In Honor of Presidents’ Day
Oaths of Loyalty to the Constitution
Every American takes the same basic oath, whether it is the “Oath of Office” (Government Officials), the “Oath of Allegiance” (Naturalized Citizens), or the “Oath of Enlistment.” (Military).
The Constitution mandates that EVERY government official “shall be bound by Oath to support this Constitution.” (Article VI Clause 3.)
Every government official, except the president, takes the following oath:
“I do solemnly swear that I will support and defend the Constitution of the United States against all enemies, foreign and domestic; that I will bear true faith and allegiance to the same ….” (5 U.S. Code § 3331 – “Oath of Office”)
The unique Presidential Oath of Office is set out in the Constitution itself.
“I do solemnly swear that I will faithfully execute the Office of the President of the United States, and will to the best of my ability, preserve, protect, and defend the Constitution of the United States.” (Art. II, Section One, Clause 8)
Who is a “domestic enemy” to the Constitution?
Who is a “domestic enemy” of the Constitution? The Constitution gives no definition. There is no consensus among experts. Some people think that a “domestic enemy” is anyone who disagrees with their personal politics. At the very least, a “domestic enemy” is one who commits “treason,” “insurrection,” or “sedition.”
Crime of Treason
Treason: “Whoever, owing allegiance to the United States, levies war against them or adheres to their enemies, giving them aid and comfort … is guilty of treason…” (18 U.S. Code § 2381)
John Brown: Guilty of Treason
One of the most famous convictions for treason involved abolitionist John Brown. In 1859, before the Civil War, Brown’s band captured the federal weapons armory at Harpers Ferry in a failed attempt to spark a slave rebellion. He was convicted of treason against Virginia and executed. He was the first American executed for treason. (Interestingly, Col. Robert E. Lee, put down the rebellion.) (The town of Harpers Ferry, at the fork of the Potomac and Shenandoah Rivers, is now a Historic National Park, and is worth a visit.)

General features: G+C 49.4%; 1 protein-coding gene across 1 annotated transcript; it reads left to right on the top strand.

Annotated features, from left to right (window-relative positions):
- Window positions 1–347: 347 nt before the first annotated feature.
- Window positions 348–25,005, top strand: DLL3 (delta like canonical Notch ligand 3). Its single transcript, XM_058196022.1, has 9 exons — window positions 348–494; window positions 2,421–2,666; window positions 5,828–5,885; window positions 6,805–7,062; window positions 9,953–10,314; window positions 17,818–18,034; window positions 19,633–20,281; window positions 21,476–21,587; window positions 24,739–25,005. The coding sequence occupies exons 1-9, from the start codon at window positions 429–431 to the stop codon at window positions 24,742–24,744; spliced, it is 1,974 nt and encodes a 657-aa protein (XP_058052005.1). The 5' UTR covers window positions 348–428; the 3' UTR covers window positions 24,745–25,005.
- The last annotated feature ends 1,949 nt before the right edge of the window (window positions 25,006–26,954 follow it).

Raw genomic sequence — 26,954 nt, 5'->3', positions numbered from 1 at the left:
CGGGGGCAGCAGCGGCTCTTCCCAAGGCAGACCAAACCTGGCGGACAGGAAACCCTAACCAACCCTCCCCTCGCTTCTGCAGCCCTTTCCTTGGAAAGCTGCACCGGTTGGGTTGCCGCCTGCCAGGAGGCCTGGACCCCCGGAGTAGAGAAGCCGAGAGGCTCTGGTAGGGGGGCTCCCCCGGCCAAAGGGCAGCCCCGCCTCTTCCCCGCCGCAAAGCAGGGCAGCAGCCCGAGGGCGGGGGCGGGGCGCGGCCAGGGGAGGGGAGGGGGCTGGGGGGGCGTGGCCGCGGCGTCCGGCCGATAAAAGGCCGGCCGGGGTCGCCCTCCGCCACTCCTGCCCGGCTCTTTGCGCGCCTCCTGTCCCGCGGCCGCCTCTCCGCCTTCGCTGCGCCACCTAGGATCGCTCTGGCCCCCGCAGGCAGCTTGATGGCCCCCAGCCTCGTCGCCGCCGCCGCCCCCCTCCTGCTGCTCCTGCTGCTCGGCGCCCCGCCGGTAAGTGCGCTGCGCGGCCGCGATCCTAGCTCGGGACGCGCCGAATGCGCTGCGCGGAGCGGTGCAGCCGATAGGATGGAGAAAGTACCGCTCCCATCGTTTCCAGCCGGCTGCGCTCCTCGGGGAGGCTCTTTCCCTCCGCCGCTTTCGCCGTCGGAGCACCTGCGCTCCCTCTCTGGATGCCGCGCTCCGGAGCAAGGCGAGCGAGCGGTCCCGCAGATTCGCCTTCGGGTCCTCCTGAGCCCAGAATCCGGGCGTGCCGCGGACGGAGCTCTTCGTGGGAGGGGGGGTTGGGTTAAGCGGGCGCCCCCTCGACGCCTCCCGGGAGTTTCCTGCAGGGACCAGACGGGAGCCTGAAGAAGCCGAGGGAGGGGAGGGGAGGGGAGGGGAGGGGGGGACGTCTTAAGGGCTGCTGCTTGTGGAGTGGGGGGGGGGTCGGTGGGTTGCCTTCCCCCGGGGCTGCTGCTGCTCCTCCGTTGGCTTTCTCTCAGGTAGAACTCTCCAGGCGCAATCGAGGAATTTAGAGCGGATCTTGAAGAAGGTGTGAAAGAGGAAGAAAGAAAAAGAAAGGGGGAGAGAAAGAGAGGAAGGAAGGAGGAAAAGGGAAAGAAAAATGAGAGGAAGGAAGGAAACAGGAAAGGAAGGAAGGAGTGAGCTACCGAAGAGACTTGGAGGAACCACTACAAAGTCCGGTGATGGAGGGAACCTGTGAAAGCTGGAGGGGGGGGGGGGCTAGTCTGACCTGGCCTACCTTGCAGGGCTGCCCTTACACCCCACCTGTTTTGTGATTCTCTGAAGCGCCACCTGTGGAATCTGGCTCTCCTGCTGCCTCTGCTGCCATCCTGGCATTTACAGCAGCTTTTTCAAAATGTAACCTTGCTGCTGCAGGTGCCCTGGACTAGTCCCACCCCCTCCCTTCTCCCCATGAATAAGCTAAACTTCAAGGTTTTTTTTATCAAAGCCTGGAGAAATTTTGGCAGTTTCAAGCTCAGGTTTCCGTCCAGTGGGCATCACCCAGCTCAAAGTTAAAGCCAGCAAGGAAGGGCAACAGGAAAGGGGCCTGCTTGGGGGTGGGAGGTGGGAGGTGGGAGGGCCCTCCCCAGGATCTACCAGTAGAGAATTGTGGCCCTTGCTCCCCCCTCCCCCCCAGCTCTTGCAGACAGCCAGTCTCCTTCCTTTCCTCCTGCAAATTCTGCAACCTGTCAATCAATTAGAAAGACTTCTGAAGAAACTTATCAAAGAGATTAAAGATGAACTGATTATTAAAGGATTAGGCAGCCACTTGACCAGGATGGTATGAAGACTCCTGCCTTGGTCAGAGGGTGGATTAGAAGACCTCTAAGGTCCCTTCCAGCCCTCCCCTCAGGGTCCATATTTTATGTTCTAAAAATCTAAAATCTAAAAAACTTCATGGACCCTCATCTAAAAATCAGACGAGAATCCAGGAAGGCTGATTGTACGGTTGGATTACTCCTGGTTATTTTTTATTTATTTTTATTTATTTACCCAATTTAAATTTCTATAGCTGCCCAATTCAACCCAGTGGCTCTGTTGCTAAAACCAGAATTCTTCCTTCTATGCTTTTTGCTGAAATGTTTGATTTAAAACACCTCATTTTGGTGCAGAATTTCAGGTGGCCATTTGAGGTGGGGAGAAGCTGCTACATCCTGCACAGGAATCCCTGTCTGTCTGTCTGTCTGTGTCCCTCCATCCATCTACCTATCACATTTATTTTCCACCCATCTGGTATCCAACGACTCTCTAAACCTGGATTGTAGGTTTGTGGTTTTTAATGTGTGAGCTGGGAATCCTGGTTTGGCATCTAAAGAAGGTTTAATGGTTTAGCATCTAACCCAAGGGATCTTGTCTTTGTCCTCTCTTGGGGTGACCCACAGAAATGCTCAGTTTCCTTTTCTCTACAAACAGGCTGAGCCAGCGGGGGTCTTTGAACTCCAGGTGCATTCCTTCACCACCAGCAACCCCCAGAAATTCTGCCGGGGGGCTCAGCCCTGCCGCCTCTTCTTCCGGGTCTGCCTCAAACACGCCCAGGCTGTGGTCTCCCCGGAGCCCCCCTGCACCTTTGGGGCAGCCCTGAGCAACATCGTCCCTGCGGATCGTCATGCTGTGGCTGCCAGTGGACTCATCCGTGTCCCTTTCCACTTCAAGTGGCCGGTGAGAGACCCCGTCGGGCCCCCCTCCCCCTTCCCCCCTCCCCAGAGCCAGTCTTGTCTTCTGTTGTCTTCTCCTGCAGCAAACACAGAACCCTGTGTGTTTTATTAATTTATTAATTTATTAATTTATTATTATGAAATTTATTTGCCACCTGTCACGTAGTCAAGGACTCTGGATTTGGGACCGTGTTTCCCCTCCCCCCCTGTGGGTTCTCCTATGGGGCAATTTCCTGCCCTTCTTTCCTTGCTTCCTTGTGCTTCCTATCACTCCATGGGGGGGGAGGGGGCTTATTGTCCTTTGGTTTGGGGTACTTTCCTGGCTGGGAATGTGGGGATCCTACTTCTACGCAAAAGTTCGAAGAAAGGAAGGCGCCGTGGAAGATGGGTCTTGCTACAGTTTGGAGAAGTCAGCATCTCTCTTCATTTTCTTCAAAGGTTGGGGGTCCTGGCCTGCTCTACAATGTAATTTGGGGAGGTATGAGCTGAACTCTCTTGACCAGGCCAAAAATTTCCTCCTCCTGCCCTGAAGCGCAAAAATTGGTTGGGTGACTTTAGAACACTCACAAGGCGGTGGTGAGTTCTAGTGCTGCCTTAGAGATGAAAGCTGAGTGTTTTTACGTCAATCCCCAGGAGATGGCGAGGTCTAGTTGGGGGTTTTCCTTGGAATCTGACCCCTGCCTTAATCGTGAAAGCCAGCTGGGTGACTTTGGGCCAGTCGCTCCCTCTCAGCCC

“Tokyo Rose:” Guilty of Treason
Many people were convicted of treason for aiding the Japanese or Germans during WW II. One of the most famous was “Tokyo Rose.” A Japanese-America, she made radio broadcasts from Japan spewing demoralizing anti-American propaganda to U.S. troops. (Many people thought that “Hanoi Jane” Fonda, should also have been tried for treason during the Vietnam War.”)
Crime of Sedition (Seditious Conspiracy)
Sedition: “If two or more persons … conspire to overthrow, put down, or to destroy by force the Government of the United States, or to levy war against them, or to oppose by force the authority thereof, or by force to prevent, hinder, or delay the execution of any law of the United States … [is guilty of seditious conspiracy] …” (18 U.S. Code § 2384)
1954 Puerto Rican Nationalists Attack on the Capitol: Guilty of Sedition
In 1954, pro-independence Puerto Rican nationalists stormed the U. S Capitol building, and opened fire, wounding several congressmen. They were convicted of seditious conspiracy and sentenced to prison.
1995 Islamic Militant Bombings in New York: Guilty of Sedition
In 1995, the Egyptian “Blind Sheikh” and his followers were convicted of seditious conspiracy in the bombings of New York City landmarks, including the 1993 bombing of the World Trade Center.
2021 U.S. Capitol Rioters: Charged with Sedition
Media, politicians, and commentators, labeled the Jan 6, 2021 “attack on the Capitol” and “assault on democracy,” as “insurrection.”
After the riot, the Joint Chiefs of Staff sent a formal letter to the entire U.S. military, reminding them of their oath “to support and defend the Constitution of the United States against all enemies, foreign and domestic.”
“The violent riot in Washington, D.C. on January 6, 2021 was a direct assault on the U.S. Congress, the Capitol building, and our Constitutional process.” “We witnessed actions inside the Capitol building that were inconsistent with the rule of law. The rights of freedom of speech and assembly do not give anyone the right to resort to violence, sedition and insurrection.”
On January 13, 2022, eleven people were charged with felony “seditious conspiracy” for their involvement in the riot. The mob stormed the Capitol to prevent, by force, Congress and the Vice-President from executing their constitutional duty of certifying the election victory. Several victims were injured, and the mob caused $1.5 million in property damage.